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Roza Otunbayeva (R) believes democracy will help to close sectarian divisions

Kyrgyzstan has marked one year since sectarian violence ravaged the south of the country, leaving hundreds dead.

President Roza Otunbayeva, whose government has been criticised for not tackling ongoing tension, said she took moral responsibility for the unrest.

But she told the BBC that Kyrgyzstan had achieved a lot in the past year – including holding a free election.

Some 470 people died in four days of clashes between Kyrgyz and ethnic Uzbeks in the south of the country.

Hundreds of people were injured and thousands of homes destroyed in four days of violence, mainly around the cities of Osh and Jalalabad.

The unrest followed weeks of turmoil after the ousting of President Kurmanbek Bakiyev in a mass uprising in April 2010.

To mark the anniversary, Ms Otunbayeva unveiled a marble statue in Osh depicting two women weeping and embracing – one from the Uzbek community, the other an ethnic Kyrgyz.

“We took the moral responsibility for the clashes, for all the tragic events of 2010. We're not going to run away from that,” she told the BBC's Central Asian service.

She said the country's major achievment had been holding a free and fair election for the first time in 20 years of independence from the Soviet Union.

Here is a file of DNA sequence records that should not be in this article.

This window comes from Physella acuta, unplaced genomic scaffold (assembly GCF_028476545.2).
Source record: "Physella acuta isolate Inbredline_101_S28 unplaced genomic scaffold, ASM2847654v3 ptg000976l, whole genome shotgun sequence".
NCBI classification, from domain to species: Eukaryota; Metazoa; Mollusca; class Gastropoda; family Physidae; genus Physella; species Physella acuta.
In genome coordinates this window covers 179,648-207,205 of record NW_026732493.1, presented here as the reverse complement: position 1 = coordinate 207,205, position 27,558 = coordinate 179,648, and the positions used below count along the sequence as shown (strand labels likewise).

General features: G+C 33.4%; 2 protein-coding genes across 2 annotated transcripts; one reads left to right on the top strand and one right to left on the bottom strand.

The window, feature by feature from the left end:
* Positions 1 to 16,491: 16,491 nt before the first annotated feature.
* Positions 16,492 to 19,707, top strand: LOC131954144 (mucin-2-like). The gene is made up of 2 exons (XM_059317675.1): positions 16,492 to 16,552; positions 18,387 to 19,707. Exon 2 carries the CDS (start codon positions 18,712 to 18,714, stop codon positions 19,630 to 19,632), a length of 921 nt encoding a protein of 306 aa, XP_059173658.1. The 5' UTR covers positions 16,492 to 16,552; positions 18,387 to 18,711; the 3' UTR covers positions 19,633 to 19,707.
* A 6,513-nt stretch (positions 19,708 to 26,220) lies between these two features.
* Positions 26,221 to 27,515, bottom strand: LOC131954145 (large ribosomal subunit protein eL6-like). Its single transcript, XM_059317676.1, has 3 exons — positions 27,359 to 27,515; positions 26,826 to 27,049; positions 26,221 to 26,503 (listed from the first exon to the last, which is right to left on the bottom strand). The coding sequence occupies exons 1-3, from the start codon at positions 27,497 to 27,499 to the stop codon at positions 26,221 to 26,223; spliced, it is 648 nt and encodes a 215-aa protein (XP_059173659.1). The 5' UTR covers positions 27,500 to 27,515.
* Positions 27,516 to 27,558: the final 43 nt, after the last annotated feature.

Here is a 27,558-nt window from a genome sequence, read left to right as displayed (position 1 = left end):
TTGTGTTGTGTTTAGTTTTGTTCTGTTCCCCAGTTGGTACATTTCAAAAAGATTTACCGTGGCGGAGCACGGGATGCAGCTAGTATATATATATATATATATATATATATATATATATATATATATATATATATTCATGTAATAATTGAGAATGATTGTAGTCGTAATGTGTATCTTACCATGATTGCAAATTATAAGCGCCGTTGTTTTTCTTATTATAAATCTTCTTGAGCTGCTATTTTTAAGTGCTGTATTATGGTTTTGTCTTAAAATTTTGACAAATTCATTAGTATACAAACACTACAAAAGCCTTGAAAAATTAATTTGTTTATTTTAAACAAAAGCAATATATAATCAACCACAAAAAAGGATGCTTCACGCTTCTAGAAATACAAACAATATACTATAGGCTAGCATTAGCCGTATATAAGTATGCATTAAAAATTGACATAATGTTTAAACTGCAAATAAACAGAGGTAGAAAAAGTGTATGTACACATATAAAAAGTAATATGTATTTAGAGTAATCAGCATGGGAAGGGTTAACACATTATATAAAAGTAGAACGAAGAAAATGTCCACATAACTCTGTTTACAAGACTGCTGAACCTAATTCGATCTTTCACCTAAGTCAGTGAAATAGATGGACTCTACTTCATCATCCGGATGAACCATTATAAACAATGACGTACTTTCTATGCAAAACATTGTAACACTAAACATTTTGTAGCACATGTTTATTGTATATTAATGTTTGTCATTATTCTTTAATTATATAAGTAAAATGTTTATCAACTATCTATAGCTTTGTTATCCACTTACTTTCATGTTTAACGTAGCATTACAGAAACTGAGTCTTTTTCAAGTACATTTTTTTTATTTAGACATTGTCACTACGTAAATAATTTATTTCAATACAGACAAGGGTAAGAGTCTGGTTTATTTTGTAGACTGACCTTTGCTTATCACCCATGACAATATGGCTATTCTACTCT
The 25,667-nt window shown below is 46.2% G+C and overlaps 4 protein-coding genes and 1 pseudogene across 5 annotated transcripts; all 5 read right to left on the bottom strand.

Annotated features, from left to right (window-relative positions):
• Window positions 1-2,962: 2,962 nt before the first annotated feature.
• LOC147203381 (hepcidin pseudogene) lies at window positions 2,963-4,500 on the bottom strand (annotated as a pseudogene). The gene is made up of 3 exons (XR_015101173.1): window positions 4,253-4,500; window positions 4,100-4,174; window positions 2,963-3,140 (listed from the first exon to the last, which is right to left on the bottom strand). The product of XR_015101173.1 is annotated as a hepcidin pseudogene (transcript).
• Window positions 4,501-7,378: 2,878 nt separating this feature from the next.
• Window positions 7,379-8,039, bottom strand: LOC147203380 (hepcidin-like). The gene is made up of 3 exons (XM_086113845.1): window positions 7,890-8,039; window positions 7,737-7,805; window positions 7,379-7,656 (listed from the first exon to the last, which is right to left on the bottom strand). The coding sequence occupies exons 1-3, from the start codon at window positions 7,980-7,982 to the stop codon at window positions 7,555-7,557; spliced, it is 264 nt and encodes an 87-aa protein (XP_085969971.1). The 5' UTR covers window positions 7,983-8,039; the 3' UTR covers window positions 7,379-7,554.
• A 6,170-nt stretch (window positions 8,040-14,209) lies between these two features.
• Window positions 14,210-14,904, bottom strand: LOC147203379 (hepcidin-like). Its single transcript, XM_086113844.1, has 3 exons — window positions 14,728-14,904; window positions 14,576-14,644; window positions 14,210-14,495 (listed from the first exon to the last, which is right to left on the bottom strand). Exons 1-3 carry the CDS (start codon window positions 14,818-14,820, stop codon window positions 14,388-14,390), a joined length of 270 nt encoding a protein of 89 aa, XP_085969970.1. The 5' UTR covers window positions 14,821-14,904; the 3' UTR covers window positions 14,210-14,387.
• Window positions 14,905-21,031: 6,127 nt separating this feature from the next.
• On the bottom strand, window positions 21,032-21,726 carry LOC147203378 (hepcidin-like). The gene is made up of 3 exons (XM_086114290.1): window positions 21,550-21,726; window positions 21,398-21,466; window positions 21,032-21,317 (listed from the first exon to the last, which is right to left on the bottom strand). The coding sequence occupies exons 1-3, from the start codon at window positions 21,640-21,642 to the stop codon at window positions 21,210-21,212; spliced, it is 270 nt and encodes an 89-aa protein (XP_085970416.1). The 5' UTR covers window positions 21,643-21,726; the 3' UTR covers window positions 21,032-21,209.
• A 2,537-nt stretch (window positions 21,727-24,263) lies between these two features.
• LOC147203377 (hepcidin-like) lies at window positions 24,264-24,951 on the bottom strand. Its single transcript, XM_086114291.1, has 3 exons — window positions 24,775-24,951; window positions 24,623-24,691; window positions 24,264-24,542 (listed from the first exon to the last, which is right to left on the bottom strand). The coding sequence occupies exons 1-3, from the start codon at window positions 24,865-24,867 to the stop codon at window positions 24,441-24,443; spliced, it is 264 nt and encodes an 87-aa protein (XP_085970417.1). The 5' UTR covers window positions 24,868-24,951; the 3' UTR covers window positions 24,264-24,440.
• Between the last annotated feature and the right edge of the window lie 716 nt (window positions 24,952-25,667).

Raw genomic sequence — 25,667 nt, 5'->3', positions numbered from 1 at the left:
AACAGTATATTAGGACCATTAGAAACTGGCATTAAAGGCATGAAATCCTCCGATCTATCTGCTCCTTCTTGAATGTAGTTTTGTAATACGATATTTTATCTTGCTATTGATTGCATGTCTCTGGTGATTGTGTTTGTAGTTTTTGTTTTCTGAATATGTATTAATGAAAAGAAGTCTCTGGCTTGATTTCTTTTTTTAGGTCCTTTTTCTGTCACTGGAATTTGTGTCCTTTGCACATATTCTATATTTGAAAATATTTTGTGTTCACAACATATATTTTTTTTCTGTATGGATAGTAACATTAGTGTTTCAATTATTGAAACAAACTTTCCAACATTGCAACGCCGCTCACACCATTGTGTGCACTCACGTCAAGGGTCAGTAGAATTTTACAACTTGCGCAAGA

“Two days of debates in parliament have shown that we are not at war between clans – we have discussed under one roof all together those tragic, very bloody events,” she said.

Human Rights Watch and Amnesty International both warned this week that Kyrgyzstan has not tackled the divisions between Kyrgyz and Uzbek communities.

The groups said failure to deliver justice for the killings could spark more violence.

Most of those killed were ethnic Uzbeks, but Amnesty says the authorities have targeted ethnic Uzbeks in their investigations.

Elaman Myrzabek-uulu, an ethnic Kyrgyz from Osh, told Reuters news agency relations between the groups “ought to be better”.

The 17-year-old volunteers in an unarmed vigilante team helping the police to keep order in Osh, but said he was concerned there were no Uzbeks among them.

“Uzbeks are not open for contact. They do not trust us, although I aided Uzbeks during the June events,” he said.